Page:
• Sean LaFollette


Advice From The Failed Filmmaker
Editing Advice

Cut, cut, cut and then cut some more. At some point the film begins to mesh as you know every inch of the picture. What used to work no longer does. Story elements get lost on you because you know the story inside and out. So what is one to do? How long are you supposed to rinse and repeat your edit before calling it a completed film? How can you break out of this insanity?

There really is no right or wrong answer here, it’s all personal opinion. However, I have some advice that might help the process along.

The key to finalizing your edit doesn’t rely on you. It’s time to rely on your friends.


Before we send this thing out, we want to get it to a state of completion where YOU’RE happy with it. If you sit back, watch the film and think “this is great I think I’m done”...then it’s ready to send out for some new opinions.

Why would you send an incomplete film out for people to watch?

The main reason really is to make sure the story works. I recommend sending your edited film out to 4 friends and here’s the important part, send them a list of questions to answer. If you fail to send a list, you’ll get feedback similar to “I liked it” and that’s not helpful for anyone. Below are a few questions I like to send.

What did you like?

What did you hate?

Did the story make sense?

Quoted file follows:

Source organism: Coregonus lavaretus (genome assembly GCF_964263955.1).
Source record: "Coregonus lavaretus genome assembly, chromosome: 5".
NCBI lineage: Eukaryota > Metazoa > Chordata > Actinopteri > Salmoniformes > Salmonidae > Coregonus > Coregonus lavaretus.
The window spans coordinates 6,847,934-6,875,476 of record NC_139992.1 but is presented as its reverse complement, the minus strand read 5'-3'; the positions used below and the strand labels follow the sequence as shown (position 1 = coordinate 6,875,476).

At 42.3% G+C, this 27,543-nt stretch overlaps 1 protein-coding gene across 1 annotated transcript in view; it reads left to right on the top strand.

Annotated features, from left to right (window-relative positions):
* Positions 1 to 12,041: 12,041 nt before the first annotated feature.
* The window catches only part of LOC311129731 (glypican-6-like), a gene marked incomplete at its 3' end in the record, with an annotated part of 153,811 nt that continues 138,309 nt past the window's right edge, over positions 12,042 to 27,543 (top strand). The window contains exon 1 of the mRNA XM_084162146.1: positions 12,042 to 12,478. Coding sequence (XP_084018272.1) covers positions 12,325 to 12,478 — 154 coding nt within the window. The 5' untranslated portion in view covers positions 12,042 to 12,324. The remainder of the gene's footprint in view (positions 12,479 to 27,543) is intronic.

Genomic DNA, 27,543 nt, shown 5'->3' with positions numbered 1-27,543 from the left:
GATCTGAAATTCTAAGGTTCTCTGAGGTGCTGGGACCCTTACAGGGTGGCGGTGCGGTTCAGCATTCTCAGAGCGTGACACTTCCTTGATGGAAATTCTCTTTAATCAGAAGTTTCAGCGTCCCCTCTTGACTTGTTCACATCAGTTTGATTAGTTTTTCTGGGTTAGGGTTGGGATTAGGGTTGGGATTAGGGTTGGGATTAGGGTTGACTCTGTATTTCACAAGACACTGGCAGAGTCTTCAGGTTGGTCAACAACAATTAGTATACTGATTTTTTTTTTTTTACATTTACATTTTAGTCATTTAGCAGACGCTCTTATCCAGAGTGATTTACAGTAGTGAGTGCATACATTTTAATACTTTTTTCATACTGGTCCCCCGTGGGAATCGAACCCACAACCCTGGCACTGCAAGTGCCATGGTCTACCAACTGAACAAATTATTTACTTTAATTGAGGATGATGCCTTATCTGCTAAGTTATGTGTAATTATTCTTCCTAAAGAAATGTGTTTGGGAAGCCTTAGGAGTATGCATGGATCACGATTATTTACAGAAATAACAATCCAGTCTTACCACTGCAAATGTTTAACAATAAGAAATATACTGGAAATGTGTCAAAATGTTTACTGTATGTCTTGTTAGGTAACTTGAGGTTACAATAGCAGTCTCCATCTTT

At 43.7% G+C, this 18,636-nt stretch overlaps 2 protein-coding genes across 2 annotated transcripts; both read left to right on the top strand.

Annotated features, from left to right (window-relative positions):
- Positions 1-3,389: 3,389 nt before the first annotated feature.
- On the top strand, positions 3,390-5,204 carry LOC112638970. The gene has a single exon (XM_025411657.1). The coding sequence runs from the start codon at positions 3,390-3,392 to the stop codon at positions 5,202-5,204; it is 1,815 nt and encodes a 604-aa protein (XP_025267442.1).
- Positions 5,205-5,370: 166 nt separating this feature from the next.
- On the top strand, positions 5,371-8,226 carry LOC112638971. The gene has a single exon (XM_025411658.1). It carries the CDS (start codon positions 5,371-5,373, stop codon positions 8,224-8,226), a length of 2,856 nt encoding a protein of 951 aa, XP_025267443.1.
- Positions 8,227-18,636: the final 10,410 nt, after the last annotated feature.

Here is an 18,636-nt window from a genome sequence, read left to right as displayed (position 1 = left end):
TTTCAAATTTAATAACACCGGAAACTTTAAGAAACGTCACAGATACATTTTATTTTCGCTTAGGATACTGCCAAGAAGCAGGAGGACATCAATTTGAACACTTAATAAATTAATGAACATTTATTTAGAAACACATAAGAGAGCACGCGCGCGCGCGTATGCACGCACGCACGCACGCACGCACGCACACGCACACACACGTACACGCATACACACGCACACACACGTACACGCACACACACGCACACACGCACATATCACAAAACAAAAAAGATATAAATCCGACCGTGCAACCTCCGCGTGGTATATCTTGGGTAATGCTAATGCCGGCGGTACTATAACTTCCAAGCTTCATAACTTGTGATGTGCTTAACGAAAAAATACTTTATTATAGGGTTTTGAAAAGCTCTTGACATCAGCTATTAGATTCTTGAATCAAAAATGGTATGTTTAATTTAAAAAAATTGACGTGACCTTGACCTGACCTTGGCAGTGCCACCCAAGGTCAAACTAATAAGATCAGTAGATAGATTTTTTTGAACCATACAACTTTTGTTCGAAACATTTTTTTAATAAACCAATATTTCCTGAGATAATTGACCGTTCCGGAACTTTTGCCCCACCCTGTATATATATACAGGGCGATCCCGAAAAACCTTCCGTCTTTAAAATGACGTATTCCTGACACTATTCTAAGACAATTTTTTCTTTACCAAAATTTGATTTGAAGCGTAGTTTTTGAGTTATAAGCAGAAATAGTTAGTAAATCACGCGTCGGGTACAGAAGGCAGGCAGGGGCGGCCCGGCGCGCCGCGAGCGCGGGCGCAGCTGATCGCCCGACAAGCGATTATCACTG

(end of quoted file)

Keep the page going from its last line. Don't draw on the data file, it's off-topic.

Did you ever get lost?

Does anything need to be explained further?

Additional thoughts?

After your friends watch the film and send answers to the questions, you’ll get to see the picture from an outside perspective. You might get similar answers showing gaps in your film. You might get good tips and insight on things you need to modify in the edit. But hold on, there’s an opposite side to this coin as well.

You’ll want to navigate the comments and rid yourself of the ones that don’t make sense. At the end of the day, it’s still just someone's opinion. If you don’t agree with a comment, discard it and move on. It’s all part of the process.

Now that you have your notes, it’s time to get to work. Cut, cut, cut and then cut some more. It’s a vicious cycle, but a necessary one. Now comes the next part of the process.


DON”T send it to the same people, it’s not helpful. Pick a few new people to send the revised edit to and get their opinion. Send over the same questions and wait for the response. Dig up whatever additional information you can about this new edit and then make more changes.

From a filmmaker standpoint, you will go crazy with all the feedback, but the picture will also start to become clear to you. You will honestly see it in a new light.

Feedback is your friend.


Now, you could repeat the process as many times as you’d like, but at some point you need to finish a film. Analysis paralysis is a real thing and you can get caught in it for far too long, missing whatever boat may be waiting for you.

Don’t over analyze, don’t hesitate. Action will always win. Get your feedback, make your modifications and finalize your film. Take action.


Feedback is difficult for anyone to hear. You’re putting yourself in the most vulnerable position anyone can be in. You created art and now it’s time to open yourself up to outside criticism. Be brave, be strong and be confident. At the end of the day, you did something amazing others may never do.

There is no right or wrong way to finalize your edit, I’m simply sharing my experience. Let me know if you have any questions! Don’t have any friends to review your film? Send that shit to me, I’ll take a look!

- The Failed Filmmaker






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